Thursday, June 23, 2011
Despite little Myrtle's dose of EVM, we now have Andrew Alexander in The Daily Mail stating unequivocally: "Greece will default on its debts, leave the euro and return to its own national currency, the drachma. This is one of the certainties in an uncertain world".
He then goes on to say, "The decision might be swift or it might be slow, but the question remains when, not whether", exactly mirroring my own position, although he is equivocal about whether Greece's departure from the euro in will lead to economic Armageddon.
Alexander is joined by Andreas Whittam-Smith in The Independent. He says the Greeks can't pay and won't pay, so let them default. It would crash out of the eurozone, re-establish its own currency and suffer a devaluation. Greece would be in a mess, but at least it would be its own mess.
Elsewhere, the Mail had earlier ramped up the crisis with a report that the Greek crisis could cost Britain as much as £336 billion, although the actual direct exposure seems to be round about €14 billion (give or take) – although you get a different set of figures from The Independent.
Meanwhile, Der Spiegel is breast-beating about the euro. It remarks that the German government also seems to care little that the European Central Bank is slipping into serious distress.
It worries about fact that "our financial system" is so tightly interwoven that if part of it fails, we could all fall and then complains that Germany is in an impossible situation. Having "ponied up" hundreds of billions of euros but is nevertheless being pilloried.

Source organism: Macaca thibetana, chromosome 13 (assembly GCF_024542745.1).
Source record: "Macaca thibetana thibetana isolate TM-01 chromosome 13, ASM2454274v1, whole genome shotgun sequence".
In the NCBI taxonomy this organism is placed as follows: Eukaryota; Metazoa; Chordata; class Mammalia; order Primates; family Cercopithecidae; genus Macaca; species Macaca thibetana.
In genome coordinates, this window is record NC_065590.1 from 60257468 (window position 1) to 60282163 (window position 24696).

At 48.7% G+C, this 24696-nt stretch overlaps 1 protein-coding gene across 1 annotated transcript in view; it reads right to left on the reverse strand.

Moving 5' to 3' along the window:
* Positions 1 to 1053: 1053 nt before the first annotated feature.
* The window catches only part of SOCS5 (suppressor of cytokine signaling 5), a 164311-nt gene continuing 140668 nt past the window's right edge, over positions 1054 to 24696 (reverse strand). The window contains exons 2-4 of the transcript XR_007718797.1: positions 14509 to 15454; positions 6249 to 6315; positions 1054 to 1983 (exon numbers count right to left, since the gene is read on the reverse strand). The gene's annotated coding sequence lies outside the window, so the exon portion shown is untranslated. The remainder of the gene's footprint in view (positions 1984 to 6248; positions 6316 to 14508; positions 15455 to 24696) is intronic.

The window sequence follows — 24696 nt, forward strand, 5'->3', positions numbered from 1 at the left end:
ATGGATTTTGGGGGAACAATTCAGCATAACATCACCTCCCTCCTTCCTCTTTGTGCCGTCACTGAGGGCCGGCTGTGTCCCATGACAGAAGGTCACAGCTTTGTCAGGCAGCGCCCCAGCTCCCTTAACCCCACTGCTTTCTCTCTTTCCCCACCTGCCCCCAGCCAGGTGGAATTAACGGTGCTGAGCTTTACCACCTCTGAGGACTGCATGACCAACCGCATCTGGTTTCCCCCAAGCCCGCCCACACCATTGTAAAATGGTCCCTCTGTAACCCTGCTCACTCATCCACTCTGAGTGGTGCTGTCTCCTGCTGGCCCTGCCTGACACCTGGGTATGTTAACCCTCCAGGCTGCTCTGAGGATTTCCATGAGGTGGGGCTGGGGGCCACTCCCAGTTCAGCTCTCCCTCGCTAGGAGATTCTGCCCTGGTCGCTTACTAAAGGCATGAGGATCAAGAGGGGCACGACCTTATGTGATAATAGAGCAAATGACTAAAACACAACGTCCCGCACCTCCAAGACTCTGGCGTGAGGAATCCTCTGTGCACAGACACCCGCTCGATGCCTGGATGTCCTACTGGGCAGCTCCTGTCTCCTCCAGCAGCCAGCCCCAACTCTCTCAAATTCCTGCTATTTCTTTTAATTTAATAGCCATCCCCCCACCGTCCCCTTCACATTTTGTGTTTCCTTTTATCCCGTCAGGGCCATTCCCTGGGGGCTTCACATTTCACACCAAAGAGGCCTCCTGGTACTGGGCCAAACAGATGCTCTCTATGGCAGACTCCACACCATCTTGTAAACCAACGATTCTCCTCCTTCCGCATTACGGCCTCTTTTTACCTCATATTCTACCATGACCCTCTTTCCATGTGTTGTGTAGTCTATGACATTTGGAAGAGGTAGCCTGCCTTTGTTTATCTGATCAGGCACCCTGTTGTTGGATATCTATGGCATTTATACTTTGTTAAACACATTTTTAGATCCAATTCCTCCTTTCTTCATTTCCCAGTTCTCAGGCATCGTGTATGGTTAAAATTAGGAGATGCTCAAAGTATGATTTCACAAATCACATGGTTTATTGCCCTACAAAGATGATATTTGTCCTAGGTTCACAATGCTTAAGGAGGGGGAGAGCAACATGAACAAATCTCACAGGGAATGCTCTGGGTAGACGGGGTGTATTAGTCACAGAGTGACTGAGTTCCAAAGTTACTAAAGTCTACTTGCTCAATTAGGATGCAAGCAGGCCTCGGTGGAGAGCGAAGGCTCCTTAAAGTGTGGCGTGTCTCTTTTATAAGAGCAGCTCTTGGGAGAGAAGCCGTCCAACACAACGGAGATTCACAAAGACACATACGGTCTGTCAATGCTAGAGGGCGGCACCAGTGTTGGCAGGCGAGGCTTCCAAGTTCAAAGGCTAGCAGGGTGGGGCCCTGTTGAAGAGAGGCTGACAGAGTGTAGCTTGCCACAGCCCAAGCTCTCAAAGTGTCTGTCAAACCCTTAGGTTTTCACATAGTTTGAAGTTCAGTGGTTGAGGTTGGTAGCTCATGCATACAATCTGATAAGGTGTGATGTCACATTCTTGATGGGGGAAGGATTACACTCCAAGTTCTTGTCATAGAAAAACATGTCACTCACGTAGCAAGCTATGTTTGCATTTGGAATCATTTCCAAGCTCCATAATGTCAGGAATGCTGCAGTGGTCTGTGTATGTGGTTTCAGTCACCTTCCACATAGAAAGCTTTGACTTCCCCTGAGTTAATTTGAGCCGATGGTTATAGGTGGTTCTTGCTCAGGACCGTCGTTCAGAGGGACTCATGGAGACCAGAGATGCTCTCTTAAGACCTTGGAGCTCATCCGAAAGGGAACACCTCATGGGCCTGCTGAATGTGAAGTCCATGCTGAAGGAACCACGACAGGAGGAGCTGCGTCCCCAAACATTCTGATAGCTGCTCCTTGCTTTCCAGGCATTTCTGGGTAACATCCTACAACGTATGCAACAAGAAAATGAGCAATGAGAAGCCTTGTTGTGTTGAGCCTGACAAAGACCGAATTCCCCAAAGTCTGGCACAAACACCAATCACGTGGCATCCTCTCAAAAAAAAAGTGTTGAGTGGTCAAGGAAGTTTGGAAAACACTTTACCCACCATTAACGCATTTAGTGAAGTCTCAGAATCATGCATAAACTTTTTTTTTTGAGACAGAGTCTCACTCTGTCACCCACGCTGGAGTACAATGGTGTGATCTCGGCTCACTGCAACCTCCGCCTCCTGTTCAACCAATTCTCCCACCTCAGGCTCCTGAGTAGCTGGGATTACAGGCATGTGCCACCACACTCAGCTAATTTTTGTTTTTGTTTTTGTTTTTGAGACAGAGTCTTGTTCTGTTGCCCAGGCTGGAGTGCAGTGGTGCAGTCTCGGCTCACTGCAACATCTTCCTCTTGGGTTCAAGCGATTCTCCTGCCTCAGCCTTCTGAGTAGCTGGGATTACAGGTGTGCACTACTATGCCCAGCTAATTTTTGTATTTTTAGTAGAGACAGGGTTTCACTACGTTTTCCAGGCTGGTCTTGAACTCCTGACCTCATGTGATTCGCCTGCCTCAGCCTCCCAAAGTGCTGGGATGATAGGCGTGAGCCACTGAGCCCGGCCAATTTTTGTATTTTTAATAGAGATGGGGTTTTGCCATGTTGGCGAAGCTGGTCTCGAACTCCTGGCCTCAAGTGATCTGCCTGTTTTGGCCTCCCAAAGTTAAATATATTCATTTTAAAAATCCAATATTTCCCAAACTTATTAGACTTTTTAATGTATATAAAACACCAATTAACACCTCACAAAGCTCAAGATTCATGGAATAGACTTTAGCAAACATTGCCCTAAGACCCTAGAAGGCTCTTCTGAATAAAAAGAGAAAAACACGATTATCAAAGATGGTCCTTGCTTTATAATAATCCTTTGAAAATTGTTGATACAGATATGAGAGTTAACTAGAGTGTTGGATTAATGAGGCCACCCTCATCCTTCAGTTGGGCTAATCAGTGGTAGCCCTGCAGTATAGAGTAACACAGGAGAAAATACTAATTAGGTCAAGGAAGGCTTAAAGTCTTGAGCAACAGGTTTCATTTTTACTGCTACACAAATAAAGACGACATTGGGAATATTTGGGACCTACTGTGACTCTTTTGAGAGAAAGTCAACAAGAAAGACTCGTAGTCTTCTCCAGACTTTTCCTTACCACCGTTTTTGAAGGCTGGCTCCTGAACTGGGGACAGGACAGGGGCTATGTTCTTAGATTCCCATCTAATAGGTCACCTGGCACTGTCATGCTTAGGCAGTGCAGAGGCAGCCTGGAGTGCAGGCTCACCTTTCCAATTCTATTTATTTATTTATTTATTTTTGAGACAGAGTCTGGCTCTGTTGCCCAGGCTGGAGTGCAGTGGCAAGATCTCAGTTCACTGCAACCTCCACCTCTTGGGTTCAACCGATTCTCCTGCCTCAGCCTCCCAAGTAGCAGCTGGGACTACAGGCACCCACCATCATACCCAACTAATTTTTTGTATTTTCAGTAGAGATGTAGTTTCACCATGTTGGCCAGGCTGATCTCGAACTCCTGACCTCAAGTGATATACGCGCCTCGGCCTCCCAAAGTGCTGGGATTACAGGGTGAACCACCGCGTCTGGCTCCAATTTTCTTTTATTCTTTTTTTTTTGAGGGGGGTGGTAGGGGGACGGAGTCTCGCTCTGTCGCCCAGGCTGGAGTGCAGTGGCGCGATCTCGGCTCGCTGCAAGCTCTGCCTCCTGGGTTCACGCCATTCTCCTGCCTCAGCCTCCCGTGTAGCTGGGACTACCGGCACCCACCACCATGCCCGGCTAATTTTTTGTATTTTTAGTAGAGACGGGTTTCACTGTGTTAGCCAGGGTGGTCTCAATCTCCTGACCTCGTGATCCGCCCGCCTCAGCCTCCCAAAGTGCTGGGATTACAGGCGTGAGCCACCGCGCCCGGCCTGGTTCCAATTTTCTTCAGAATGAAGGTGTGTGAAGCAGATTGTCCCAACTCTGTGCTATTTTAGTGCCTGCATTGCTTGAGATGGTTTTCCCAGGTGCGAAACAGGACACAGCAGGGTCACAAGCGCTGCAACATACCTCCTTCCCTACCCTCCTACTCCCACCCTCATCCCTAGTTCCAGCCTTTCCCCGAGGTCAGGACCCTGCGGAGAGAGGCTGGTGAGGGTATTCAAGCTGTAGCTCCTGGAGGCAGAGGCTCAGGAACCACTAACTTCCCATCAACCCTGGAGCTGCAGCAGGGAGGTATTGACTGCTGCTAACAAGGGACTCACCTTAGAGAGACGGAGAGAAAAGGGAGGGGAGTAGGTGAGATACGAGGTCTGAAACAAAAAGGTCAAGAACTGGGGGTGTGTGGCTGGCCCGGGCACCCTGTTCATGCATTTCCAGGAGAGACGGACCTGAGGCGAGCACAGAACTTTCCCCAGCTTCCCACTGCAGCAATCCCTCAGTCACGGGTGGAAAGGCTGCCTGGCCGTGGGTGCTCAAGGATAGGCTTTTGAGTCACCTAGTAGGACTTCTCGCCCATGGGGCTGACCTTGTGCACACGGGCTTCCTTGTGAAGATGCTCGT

Some Greek newspapers refer to Germans as "euro Nazis," and not as a benevolent leading power. The fact that the situation has deteriorated so far does not speak well for statesmanship in Berlin - and that is putting it mildly.
But then does it lament that, if the euro-zone does break apart, it is Germany that will be blamed - because it was the country that could have saved the euro but didn't do so out of short-sighted self-interest. The damage, should it come to that, will be much more than monetary.
Hilariously – and possibly more accurately - Zerohedge takes a completely contrary line, arguing that if Germany is seen as the reason for the collapse of the Euro, it will be branded a saviour, not a villain ... at least by the non-banking population of Europe.
However, while we may enjoy the irony, there is something rather unpleasant closer to home - personal debt. We can rail about nation states, but in the UK, we are the most indebted nation on Earth, per head of population, the total level of personal debt running to a trillion and a half.
Against that, I suppose, Greece is rather small beer – especially when we see the level of default that will follow an economic crash.